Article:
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      Role of tumor and host autophagy in cancer metabolism

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      Genes & Development

      Cold Spring Harbor Laboratory

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          Pancreatic cancers require autophagy for tumor growth.

          Macroautophagy (autophagy) is a regulated catabolic pathway to degrade cellular organelles and macromolecules. The role of autophagy in cancer is complex and may differ depending on tumor type or context. Here we show that pancreatic cancers have a distinct dependence on autophagy. Pancreatic cancer primary tumors and cell lines show elevated autophagy under basal conditions. Genetic or pharmacologic inhibition of autophagy leads to increased reactive oxygen species, elevated DNA damage, and a metabolic defect leading to decreased mitochondrial oxidative phosphorylation. Together, these ultimately result in significant growth suppression of pancreatic cancer cells in vitro. Most importantly, inhibition of autophagy by genetic means or chloroquine treatment leads to robust tumor regression and prolonged survival in pancreatic cancer xenografts and genetic mouse models. These results suggest that, unlike in other cancers where autophagy inhibition may synergize with chemotherapy or targeted agents by preventing the up-regulation of autophagy as a reactive survival mechanism, autophagy is actually required for tumorigenic growth of pancreatic cancers de novo, and drugs that inactivate this process may have a unique clinical utility in treating pancreatic cancers and other malignancies with a similar dependence on autophagy. As chloroquine and its derivatives are potent inhibitors of autophagy and have been used safely in human patients for decades for a variety of purposes, these results are immediately translatable to the treatment of pancreatic cancer patients, and provide a much needed, novel vantage point of attack.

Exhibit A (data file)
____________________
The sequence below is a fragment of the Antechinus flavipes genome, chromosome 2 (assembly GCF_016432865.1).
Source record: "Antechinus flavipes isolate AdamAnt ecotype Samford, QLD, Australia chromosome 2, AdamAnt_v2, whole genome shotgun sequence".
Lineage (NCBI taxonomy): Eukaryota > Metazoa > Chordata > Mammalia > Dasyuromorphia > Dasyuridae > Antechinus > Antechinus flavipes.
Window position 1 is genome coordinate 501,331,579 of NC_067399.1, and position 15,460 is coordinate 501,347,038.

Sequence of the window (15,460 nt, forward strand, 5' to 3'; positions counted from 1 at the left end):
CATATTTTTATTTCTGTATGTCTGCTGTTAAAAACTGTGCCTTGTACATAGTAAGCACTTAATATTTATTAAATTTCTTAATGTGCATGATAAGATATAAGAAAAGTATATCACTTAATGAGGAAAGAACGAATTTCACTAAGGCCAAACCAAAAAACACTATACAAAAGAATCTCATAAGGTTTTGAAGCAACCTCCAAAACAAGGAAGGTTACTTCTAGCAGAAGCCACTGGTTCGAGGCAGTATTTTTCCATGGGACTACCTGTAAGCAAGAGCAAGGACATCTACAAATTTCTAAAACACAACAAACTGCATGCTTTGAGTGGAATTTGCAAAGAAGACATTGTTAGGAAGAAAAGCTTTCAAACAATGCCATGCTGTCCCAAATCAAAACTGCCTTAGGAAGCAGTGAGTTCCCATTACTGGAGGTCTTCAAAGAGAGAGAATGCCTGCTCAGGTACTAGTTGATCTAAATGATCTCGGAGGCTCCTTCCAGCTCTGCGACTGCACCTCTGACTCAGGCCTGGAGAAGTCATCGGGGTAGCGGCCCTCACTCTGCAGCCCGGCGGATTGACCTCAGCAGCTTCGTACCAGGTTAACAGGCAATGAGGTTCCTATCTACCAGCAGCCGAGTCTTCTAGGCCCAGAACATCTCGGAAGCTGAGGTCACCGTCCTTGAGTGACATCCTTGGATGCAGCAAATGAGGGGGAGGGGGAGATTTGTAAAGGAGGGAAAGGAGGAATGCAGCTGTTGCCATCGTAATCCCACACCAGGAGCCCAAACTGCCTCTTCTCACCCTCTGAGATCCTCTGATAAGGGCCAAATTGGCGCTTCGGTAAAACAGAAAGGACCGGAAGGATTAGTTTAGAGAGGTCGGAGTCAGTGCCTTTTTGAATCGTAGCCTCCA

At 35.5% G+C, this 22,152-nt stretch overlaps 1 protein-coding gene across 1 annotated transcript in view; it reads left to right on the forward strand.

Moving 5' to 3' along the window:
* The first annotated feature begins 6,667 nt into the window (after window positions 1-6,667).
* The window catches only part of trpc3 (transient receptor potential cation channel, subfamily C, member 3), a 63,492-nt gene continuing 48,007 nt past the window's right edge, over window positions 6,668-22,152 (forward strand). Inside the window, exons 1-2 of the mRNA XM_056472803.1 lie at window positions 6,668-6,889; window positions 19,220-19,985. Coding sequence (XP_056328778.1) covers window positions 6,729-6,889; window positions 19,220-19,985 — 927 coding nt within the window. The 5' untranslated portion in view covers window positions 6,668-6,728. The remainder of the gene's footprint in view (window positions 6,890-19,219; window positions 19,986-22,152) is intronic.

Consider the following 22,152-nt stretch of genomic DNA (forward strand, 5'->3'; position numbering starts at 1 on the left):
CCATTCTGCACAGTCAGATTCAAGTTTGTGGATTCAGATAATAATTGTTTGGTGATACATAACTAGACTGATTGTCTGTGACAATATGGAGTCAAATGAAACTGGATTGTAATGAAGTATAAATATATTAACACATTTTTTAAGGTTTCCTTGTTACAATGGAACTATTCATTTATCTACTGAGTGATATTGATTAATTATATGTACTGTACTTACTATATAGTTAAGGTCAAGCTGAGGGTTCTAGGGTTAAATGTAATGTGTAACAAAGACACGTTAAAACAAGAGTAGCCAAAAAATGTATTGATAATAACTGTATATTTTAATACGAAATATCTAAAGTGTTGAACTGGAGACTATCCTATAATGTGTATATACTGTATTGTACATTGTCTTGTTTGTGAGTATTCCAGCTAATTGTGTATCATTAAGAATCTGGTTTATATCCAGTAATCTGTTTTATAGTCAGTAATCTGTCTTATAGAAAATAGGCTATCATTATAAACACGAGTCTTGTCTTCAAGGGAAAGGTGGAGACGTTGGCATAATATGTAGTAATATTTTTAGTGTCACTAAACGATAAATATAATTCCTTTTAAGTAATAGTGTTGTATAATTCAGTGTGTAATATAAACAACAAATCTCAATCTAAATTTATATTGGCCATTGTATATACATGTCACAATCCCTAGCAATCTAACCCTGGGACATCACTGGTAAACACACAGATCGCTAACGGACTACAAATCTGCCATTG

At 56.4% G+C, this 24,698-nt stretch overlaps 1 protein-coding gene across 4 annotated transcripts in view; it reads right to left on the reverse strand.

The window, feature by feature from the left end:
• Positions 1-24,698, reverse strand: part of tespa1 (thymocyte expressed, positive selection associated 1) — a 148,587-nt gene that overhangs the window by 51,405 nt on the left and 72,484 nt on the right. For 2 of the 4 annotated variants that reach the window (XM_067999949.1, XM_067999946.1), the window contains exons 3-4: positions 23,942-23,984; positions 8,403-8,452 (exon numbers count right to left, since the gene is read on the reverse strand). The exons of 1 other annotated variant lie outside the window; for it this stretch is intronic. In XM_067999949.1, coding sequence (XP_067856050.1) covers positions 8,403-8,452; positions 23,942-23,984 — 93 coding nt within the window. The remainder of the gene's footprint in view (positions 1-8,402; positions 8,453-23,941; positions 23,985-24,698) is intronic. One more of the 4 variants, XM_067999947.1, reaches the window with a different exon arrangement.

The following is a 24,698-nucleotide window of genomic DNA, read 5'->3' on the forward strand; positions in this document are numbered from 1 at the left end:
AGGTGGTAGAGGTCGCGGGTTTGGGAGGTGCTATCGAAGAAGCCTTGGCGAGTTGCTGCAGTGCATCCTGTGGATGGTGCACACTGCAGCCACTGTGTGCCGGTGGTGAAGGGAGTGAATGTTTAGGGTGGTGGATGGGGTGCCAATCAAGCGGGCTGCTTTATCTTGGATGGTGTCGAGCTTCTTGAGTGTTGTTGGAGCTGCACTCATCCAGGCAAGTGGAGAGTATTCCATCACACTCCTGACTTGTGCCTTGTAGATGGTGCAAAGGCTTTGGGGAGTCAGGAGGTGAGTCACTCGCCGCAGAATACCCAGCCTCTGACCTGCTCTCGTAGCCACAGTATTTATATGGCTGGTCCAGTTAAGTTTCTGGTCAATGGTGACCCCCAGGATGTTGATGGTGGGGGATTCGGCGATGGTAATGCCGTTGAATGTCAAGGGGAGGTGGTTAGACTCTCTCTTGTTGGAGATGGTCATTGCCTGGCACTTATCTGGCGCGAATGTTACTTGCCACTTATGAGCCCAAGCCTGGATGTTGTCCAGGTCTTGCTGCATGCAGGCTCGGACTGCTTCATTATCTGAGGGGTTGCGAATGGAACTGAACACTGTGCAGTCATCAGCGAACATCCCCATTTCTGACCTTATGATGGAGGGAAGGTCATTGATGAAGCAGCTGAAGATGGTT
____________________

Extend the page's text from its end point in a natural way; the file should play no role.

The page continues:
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            Protein turnover via autophagy: implications for metabolism.

            Autophagy is a process of cellular "self-eating" in which portions of cytoplasm are sequestered within double-membrane cytosolic vesicles termed autophagosomes. The autophagosome cargo is delivered to the lysosome, broken down, and the resulting amino acids recycled after release back into the cytosol. Autophagy occurs in all eukaryotes and can be up-regulated in response to various nutrient limitations. Under these conditions, autophagy may become essential for viability. In addition, autophagy plays a role in certain diseases, acting to prevent some types of neurodegeneration and cancer, and in the elimination of invading pathogens. We review the current information on the mechanism of autophagy, with a focus on its role in protein metabolism and intracellular homeostasis.
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              Mitochondria and Cancer.

              Decades ago, Otto Warburg observed that cancers ferment glucose in the presence of oxygen, suggesting that defects in mitochondrial respiration may be the underlying cause of cancer. We now know that the genetic events that drive aberrant cancer cell proliferation also alter biochemical metabolism, including promoting aerobic glycolysis, but do not typically impair mitochondrial function. Mitochondria supply energy; provide building blocks for new cells; and control redox homeostasis, oncogenic signaling, innate immunity, and apoptosis. Indeed, mitochondrial biogenesis and quality control are often upregulated in cancers. While some cancers have mutations in nuclear-encoded mitochondrial tricarboxylic acid (TCA) cycle enzymes that produce oncogenic metabolites, there is negative selection for pathogenic mitochondrial genome mutations. Eliminating mtDNA limits tumorigenesis, and rare human tumors with mutant mitochondrial genomes are relatively benign. Thus, mitochondria play a central and multifunctional role in malignant tumor progression, and targeting mitochondria provides therapeutic opportunities.
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                Author and article information

                Journal
                Genes & Development
                Genes Dev.
                Cold Spring Harbor Laboratory
                0890-9369
                1549-5477
                June 03 2019
                June 01 2019
                June 03 2019
                June 01 2019
                : 33
                : 11-12
                : 610-619
                Article
                10.1101/gad.325514.119
                © 2019

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